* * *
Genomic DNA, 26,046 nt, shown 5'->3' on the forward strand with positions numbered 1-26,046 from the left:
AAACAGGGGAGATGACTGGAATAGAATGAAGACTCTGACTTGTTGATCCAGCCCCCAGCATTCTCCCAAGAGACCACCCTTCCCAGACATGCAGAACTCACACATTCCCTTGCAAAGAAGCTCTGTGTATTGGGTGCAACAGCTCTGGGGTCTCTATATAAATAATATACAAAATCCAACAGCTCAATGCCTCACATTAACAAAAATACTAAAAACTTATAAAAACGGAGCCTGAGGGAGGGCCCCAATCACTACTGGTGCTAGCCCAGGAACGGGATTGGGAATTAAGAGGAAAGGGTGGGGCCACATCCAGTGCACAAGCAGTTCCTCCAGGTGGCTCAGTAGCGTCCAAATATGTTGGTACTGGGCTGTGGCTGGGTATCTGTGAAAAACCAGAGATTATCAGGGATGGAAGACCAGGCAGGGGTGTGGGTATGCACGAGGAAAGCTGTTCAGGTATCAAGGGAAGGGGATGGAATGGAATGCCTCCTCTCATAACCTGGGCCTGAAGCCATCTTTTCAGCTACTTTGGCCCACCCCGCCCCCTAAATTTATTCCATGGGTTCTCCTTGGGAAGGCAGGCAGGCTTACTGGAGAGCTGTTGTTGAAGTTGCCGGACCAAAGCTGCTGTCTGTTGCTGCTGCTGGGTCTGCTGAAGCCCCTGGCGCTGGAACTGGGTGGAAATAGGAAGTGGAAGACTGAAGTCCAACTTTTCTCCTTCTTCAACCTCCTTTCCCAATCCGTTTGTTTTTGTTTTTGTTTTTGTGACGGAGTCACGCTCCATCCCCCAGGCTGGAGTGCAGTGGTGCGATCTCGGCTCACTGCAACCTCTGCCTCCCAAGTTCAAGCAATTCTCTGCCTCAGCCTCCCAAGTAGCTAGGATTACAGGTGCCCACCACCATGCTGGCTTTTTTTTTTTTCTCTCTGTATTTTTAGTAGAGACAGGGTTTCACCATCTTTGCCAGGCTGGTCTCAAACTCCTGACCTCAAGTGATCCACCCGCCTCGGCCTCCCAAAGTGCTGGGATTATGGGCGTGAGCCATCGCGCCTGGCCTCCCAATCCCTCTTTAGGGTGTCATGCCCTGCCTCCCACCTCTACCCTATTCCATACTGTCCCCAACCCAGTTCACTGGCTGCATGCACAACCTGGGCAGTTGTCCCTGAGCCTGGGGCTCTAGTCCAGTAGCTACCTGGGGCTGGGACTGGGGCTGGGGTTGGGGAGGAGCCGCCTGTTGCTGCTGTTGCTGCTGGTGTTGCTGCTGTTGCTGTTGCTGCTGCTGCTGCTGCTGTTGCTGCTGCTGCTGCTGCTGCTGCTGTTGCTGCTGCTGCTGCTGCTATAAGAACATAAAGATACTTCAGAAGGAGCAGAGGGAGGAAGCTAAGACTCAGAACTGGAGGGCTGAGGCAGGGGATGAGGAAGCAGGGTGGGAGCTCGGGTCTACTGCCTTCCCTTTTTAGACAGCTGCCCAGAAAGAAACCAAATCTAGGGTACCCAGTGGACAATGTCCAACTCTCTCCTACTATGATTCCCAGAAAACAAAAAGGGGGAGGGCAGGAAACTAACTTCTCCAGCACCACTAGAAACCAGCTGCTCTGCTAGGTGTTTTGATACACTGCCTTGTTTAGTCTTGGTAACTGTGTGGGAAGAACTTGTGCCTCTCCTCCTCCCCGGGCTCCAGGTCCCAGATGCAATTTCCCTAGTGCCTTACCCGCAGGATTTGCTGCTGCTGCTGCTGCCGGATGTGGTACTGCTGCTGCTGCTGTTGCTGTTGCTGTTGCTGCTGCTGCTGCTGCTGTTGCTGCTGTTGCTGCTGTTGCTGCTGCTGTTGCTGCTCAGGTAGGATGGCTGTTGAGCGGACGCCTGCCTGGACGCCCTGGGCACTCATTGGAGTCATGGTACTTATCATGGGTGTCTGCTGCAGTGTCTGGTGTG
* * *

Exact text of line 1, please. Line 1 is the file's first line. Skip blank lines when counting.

Genomic DNA, 26,046 nt, shown 5'->3' on the forward strand with positions numbered 1-26,046 from the left: